For the first time, invasive zebra mussels have been discovered in the state of Montana, leaving municipal leaders north of the border in BC wondering if they’re next.
“It’s alarming,” said Vernon, BC, city councillor Juliette Cunningham, as reported in the Vernon Morning Star. “It’s devastating. They reproduce so quickly, it’s shocking. We’re not taking this seriously enough.”
The “we” in this scenario is BC’s provincial and municipal governments and the “it” is the take-over of North America’s freshwater lakes by zebra and quagga mussels, species that originated in the Black Sea region of Eurasia and first arrived in North America in the late 1980s, carried in the ballast water of transoceanic ships. Since then, the zebra and quagga have made quick work of numerous waterways across the continent, infesting the Great Lakes, the Mississippi River Basin, the St. Lawrence River, all the way up to Lake Winnipeg in Manitoba and down to Lake Mead in Nevada.
Once the mussels enter an ecosystem, they crowd out other native mussel species and dramatically alter the entire food web and the tiny shells colonize surfaces like docks, boats and even beaches, causing serious damage by clogging up intake structures at water treatment and power plants.
“Essentially, what zebra and quagga mussels do for a living is eat phytoplankton; they filter it out of the water column, which leaves little food for the zooplankton,” said Shawn Devlin, assistant research professor at the Flathead Lake Biological Research Station in northwestern Montana, in conversation with the Flathead Beacon. “If there is no zooplankton, there is no food for other fish to grow, so all the nutrients and energy that was going into phytoplankton and zooplankton and bigger fish now goes into the mussels. It completely clears the lakes, and turns the trophic cascade into a dead end.”
Montana officials confirmed in November that the invasive mussels had entered the Tiber Reservoir in north-central Montana, which tested positive for the larvae of aquatic mussels. As a result, the park officials temporarily closed watercraft access to a number of lakes and ponds, including Glacier National Park.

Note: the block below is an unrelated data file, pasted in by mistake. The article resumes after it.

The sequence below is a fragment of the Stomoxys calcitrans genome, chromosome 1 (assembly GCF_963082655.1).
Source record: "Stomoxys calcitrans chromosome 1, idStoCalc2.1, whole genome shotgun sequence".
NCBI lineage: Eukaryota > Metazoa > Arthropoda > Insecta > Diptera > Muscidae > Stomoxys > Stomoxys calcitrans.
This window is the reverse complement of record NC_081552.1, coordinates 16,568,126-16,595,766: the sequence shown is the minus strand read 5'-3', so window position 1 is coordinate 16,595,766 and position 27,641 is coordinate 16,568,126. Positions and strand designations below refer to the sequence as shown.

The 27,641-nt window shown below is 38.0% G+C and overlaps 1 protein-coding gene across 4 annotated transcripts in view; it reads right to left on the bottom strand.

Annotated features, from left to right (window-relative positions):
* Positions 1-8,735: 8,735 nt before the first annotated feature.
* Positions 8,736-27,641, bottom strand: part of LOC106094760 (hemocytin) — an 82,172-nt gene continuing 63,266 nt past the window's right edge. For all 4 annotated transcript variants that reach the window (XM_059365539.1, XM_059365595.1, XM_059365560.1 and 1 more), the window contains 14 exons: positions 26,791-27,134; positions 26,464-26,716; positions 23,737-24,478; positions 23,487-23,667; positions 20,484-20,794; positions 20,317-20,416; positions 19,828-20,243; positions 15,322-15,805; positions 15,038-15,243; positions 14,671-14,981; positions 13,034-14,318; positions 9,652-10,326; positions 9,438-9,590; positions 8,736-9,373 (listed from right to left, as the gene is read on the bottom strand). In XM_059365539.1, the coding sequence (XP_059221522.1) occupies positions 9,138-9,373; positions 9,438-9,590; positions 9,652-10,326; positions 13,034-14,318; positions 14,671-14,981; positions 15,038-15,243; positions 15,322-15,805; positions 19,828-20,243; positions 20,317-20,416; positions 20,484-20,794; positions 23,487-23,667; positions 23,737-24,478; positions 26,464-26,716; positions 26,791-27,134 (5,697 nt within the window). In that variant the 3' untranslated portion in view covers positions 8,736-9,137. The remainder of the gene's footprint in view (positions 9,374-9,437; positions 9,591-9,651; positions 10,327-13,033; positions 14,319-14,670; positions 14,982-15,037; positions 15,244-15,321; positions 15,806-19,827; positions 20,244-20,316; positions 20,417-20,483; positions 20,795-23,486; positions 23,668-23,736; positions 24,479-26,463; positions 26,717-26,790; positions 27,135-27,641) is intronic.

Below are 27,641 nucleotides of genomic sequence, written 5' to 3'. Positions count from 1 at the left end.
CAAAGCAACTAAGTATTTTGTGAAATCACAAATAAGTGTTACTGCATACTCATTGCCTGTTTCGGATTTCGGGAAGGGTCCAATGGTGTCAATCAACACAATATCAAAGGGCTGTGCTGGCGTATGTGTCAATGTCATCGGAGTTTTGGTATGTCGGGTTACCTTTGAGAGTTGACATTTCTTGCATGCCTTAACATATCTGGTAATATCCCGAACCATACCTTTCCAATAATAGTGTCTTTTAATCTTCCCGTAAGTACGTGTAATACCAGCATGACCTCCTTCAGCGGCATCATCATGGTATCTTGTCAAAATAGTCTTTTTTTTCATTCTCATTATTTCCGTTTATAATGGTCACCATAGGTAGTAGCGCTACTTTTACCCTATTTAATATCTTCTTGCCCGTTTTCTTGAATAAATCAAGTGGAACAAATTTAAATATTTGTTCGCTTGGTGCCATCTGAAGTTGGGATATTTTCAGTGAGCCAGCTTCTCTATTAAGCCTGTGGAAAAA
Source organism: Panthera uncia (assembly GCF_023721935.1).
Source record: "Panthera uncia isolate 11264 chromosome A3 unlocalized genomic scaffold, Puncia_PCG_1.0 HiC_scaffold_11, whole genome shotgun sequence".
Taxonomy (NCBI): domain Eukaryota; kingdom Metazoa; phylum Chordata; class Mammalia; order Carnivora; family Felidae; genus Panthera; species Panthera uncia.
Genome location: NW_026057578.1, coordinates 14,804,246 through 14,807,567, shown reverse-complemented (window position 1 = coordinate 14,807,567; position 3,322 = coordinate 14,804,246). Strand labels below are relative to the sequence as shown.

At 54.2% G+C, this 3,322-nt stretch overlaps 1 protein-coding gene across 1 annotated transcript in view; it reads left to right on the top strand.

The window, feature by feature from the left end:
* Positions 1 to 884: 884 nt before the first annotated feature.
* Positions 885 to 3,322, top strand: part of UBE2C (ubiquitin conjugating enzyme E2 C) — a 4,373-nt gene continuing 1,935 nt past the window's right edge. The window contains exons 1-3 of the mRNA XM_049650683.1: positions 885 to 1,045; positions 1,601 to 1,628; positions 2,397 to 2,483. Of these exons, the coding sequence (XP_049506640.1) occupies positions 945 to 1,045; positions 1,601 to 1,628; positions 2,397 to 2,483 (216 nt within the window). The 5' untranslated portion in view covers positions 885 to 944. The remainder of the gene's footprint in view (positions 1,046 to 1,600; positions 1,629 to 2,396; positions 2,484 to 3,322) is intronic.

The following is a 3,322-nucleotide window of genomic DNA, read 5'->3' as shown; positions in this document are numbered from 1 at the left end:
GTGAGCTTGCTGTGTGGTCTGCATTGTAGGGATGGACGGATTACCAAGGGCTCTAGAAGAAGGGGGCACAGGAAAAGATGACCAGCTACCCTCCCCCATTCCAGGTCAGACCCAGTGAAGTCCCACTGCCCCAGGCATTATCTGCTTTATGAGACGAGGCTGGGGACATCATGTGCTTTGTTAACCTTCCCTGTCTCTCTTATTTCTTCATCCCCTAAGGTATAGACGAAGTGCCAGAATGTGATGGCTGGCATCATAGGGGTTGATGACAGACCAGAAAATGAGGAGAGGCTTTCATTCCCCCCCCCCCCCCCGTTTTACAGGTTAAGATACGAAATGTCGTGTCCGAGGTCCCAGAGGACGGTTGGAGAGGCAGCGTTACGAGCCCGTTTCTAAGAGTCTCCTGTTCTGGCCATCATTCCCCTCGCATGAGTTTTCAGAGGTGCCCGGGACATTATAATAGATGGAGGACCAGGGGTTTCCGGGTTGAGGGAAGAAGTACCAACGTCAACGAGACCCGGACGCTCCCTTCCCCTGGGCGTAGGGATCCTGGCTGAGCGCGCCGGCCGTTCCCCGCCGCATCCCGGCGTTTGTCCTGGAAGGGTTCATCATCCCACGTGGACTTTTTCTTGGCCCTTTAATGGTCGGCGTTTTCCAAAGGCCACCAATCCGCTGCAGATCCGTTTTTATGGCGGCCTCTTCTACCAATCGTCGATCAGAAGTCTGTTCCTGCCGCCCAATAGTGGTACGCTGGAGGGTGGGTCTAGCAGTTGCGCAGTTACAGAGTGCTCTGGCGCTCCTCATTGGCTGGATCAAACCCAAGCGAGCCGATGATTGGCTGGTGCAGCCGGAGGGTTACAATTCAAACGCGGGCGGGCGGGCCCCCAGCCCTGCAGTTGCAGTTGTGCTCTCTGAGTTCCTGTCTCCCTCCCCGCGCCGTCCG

“This is a huge deal. We have been bracing ourselves for this for a long time and hoped it would never happen,” Tom Bansak, assistant director of the Flathead Lake Biological Station. “Well, it’s here, it’s now, it’s real, and the only possible chance of getting rid of them is finding them early and in a localized area.”
Meanwhile in BC, the provincial government is operating a fleet of boat inspection stations to keep contaminated hulls from getting into BC waterways. The province has eight permanent stations operating seven days a week in the summer, ten hours a day. “BC is leading the fight against invasive species,” said premier Christy Clark earlier this year. “To date, no zebra or quagga mussels have ever been detected in B.C.’s waterways and we’re going to keep it that way.”
Not enough, says the Okanagan Basin Water Board, which has called for inspection stations to expand their hours and for the implementation of tougher rules requiring all watercraft entering the province to report to an inspection station before launching. “There are a lot of holes in [border] inspection,” says Councillor Cunningham. “They are only open until 10 pm in the summer.”
In May of this year, BC conservation officers reported stopping a vehicle towing a boat that carried invasive mussels, one which failed to stop at an inspection station near Elko, close to the U.S. and Alberta borders. The boat underwent a complete decontamination and a violation ticket was issued for failing to stop at an inspection station.